New Perspectives on Waste Handling in Mumbai

By G. Venkatesh
January 2009

The Author is a Research Fellow at the Norwegian Institute of Science and Technology, in Trondheim, Norway.

Metropolises grapple with a host of concerns – the prices which one has to pay for the benefits which living in big cities confers on its citizens. Waste management however need not be looked upon as a burden; it could be a boon, a blessing which can solve some other problems of the city, if some lateral thinking is applied.

Solid waste handling in Mumbai is characterized by three disposal methods – composting, land-filling and recycling. Reportedly, INR 5 billion (approximately USD 100 million) are spent on waste collection and transport every year in the city (that is INR 400 or USD 8 approximately per capita of the population serviced); even after that, a lot of the wastes are simply dumped. There is no efficient cross-docking where the wastes could directly go to recovery/recycling centres without stopovers at dumping grounds. The informal sector – rag-pickers – of course, do a good job and earn a livelihood from frequent visits to garbage dumps in the city. Adopting Western world models would endanger and jeopardize the livelihoods of these rag-pickers who come from faraway villages in the country to the city where “no one sleeps hungry”.

Energy recovery from wastes is at a very nascent stage in India, while it is well-entrenched in the western world. As this writer gathered from the Additional Municipal Commissioner (Bombay Municipal Corporation) recently, there is a clear motivation for utilizing the energy content of wastes by bio-methanation. Tenders have been invited and things should be up and moving in the near future. In fact, the Gorai landfill (near Goregaon in western Mumbai) may soon develop into a source of power supply with the methane gas (landfill gas) being utilized. Of course, the discussion centered on the obstacles and the problems on-the-ground. What works for Jack may not work for John! What is easily achievable in a country like Norway for instance, cannot be achieved in India.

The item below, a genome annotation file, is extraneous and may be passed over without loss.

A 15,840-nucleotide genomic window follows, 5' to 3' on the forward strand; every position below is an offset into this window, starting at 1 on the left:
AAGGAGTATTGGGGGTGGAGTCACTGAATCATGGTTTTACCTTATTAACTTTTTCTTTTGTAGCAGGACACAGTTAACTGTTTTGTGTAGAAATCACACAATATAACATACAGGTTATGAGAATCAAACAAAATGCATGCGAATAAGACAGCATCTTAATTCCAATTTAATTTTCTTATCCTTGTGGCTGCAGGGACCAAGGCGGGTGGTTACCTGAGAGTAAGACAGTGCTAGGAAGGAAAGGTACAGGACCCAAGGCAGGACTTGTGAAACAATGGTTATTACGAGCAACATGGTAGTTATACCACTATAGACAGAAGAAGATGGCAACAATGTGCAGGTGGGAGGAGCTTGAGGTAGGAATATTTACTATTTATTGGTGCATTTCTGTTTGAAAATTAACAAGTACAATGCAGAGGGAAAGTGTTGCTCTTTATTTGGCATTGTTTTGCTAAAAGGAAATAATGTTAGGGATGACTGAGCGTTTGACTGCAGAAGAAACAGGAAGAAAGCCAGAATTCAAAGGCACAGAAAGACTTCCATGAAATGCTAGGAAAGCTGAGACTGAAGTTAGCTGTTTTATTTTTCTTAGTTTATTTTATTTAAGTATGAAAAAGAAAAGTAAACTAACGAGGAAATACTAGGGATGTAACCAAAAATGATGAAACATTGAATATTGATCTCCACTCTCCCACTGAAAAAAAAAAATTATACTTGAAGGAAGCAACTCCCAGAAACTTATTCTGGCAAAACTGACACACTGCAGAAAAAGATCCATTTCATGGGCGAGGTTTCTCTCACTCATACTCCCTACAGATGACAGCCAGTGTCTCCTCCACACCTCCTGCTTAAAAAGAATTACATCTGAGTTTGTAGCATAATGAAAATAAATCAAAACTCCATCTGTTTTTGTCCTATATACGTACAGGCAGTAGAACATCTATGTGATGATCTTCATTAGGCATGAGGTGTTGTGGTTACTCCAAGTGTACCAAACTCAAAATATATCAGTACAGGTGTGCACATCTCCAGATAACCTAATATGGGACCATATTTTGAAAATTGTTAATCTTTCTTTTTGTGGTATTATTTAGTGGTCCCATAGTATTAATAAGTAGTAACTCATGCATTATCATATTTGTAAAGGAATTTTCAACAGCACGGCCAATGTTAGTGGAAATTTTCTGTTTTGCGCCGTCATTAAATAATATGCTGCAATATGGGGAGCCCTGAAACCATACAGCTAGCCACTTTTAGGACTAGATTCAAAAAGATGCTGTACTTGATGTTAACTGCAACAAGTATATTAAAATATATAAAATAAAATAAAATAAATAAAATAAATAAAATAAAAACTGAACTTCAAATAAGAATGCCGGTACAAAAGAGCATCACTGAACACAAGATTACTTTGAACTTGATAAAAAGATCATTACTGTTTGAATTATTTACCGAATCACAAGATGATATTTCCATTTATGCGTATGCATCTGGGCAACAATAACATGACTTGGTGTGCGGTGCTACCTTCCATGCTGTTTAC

One could of course think of energy recovery by incineration (combustible wastes) or by anaerobic microbiological treatment (biodegradable wastes). The latter finds favour over the former owing to a host of factors, which are not elaborated upon in this report. A field trip to Matheran was conducted in the first week of January by this writer to obtain information about the Nisargaruna biogas plant conceived and constructed through an MMRDA (Mumbai Metropolitan Regional Development Agency) venture with technological support from the BARC (Bhabha Atomic Research Centre), Trombay. It is amazing how bacteria can be put to good use by humans to solve one of the most pressing urban problems – solid waste management. The said plant has been operational for 12 months in the serene, sylvan surroundings of the hill station. Built with an initial capital investment of around INR 4 million (USD 160,000), the unit demands an operating cost of INR 50,000 per month, while yielding a monthly revenue in excess of INR 100,000 – a 100 per cent profit margin! There are two saleable commodities – biogas as a source of heat energy, and manure (sludge which includes non-biodegradables and dead / live micro-organisms). While the sale of biogas is accomplished by virtue of a contract with a nearby hotel (transport distance is small and the pipeline length thereby is not substantial), the manure is sold at INR 10 (20 US cents) per kilogram to whosoever wishes to purchase it. The personnel-in-charge of the plant informed us that three more hotels (about 500 metres away from the site of generation) have expressed interest in purchasing the biogas. That would mean that more pipelines would be constructed and the capacity utilization of the plant will be enhanced in the months to come. What is striking is that while the transport distances are definitely reduced, the transport is undertaken manually – handcarts and on horseback. That is 100 per cent emission-free. Small and simple, the plant covers an area of just 2000 square metres.